Instagram has become an excellent way to engage followers - but should brands that have an Instagram presence also be treating it as a service channel?
Instagram has become an excellent way for brands to engage their followers, whether through creative content or innovative UGC campaigns. With the recent launch of ‘shoppable posts’, the platform has started to explore how brands can monetise this content.
The introduction of buy buttons brings an additional focus to social media customer service on Instagram, as customers start to make queries (and report issues) on the same platform they made their purchase on. But customer service is already an issue for brands on Instagram, irrespective of whether a brand has a buy button or not.
Customers contact the brand, not the profile
When a customer experiencing issues with an order, or having a problem with their account, they want a quick resolution. And they want it now! Sometimes this means people contacting the brand on multiple platforms.
Instagram, which started out as a fun way for brands to engage their audience, has become another way for customers to contact brands when they need a quick response, or want to make their feelings heard on a subject important to them.
Instagram is a customer service platform
Some brands still regard Instagram as a marketing and engagement tool, but they need to accept that it’s also a customer service platform – whether they want it to be or not. Customers are taking to Instagram to complain about service issues, and brands need to be ready to respond.
Go to a brand’s Instagram account and, along with the beautiful snaps and admiring comments, you’ll see posts by irate customers chasing up on issues. For example, this Thomas Cook post attracted several comments, most of which were complaints. The brand has only replied to two of the complaints and the others seem to have gone unanswered.
Brands can create an inspirational image or video and work hard on creating the most engaging post to go with it, but it won’t detract from the negative impression of unanswered bad reviews from previous customers.
Instagram’s no longer just about beautiful visuals - it’s about delivering on the promise of those visuals and fixing things when you don’t.
Instagram is about your brand’s politics and practices
Social media has always been a hotbed of campaigning and sharing opinions, and some people are starting to use Instagram as another platform to influence brand behaviour.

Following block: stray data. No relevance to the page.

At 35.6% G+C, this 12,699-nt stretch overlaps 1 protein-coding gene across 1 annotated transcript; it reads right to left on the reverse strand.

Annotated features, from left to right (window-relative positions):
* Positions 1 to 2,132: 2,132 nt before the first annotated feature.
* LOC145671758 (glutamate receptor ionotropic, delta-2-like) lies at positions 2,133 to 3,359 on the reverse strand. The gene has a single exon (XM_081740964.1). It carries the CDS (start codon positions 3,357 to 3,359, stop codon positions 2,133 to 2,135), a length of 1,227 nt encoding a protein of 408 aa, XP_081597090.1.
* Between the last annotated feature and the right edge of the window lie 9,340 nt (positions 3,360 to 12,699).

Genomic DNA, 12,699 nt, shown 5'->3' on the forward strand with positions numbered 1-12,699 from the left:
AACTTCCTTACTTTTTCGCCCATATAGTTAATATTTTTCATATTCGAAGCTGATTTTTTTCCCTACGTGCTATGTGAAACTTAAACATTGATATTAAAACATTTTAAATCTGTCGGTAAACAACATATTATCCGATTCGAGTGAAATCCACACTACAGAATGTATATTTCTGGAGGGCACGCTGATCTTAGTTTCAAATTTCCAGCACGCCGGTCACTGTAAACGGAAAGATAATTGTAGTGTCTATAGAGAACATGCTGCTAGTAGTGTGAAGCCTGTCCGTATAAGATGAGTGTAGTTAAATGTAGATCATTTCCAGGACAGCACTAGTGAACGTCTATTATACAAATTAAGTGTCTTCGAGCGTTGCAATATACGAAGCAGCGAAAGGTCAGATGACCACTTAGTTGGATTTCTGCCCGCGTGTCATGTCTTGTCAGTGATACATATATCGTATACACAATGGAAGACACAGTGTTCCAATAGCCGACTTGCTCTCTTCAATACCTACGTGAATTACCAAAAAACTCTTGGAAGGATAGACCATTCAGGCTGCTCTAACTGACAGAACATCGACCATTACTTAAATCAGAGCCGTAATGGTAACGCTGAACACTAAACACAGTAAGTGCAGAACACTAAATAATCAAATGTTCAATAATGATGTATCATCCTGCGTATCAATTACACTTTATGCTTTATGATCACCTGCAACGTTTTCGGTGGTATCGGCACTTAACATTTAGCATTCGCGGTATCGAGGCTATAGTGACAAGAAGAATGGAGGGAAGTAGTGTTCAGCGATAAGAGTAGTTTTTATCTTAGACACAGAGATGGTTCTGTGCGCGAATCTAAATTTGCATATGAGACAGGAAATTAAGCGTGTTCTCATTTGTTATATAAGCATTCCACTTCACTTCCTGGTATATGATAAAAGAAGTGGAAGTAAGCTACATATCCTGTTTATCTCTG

Brands go to Instagram to showcase their creativity and illustrate their values. People will respond in the same way as they do on other channels. For example, fans of one YouTuber took to Instagram over Memorial Day weekend to chastise YouTube for demonetising their content.
Brands can’t just avoid posting about sensitive or polarising issues - if people have concerns about how a brand behaves, they’ll post on anything that the brand creates. But what kind of impression does this make on someone who’s just browsing?
Instagram is a crisis management platform
When a brand’s experiencing a crisis breaking on social media, there’s no way of knowing how the crisis will spread. However, the more frustrated people get, the more inclined they are to hunt down the brand wherever it has a presence and make their feelings heard.
The recent issues experienced by TSB have seen the bank dealing with the fallout on Twitter, Facebook and Instagram. While the bank hadn’t posted anything on Instagram since March, that didn’t stop people from commenting on old posts.
Community Corner is no ordinary charity shop – Mother and daughter, Lynne and Cheryl dedicate their lives to putting people before profit. That’s why we think they are deserving winners of the #PrideoftheNorthEast TSB Community Partner Award. #TSBLocalPride
A post shared by TSB Bank (@tsbbank) on Mar 27, 2018 at 8:43am PDT
But TSB responded, apologising and directing people to where they could get help. It also tried to set expectations about response times.
Instagram is a customer communication platform
Instagram is a customer communication platform, not just a marketing tool. Customers aren’t just commenting on the cute pictures anymore – they are talking to each other, arguing over which products they like best, asking for help with product and service issues, posting spam, swearing at each other – they are doing everything they do on other social media channels.
The difference is that - at the moment at least - many brands don’t seem to know how to manage these comments. Most of the brand accounts I’ve seen don’t reply to any comments and those that do respond tend to use the same tone and structure as they do on Twitter and Facebook.
Managing customer service on Instagram
Like their other social media profiles, brands need to create a positive experience on their Instagram pages. Customers may not want to engage if they see a toxic community, in fact, it could put people off becoming customers.
While Instagram lets brands set up a list of custom keywords to block, people will always find ways around this. It’s essential that brands have eyes on the page ready to not only offer help to customers but to provide positive reinforcement to posters that contribute to the community and delete any abusive comments that slip through the automated system.
Customer service isn’t just about dealing with issues – it’s about creating a positive experience for all current and future customers that want to contact the brand. As Instagram introduces new ways for brands to use its platform, providing superior customer experience there is becoming critical.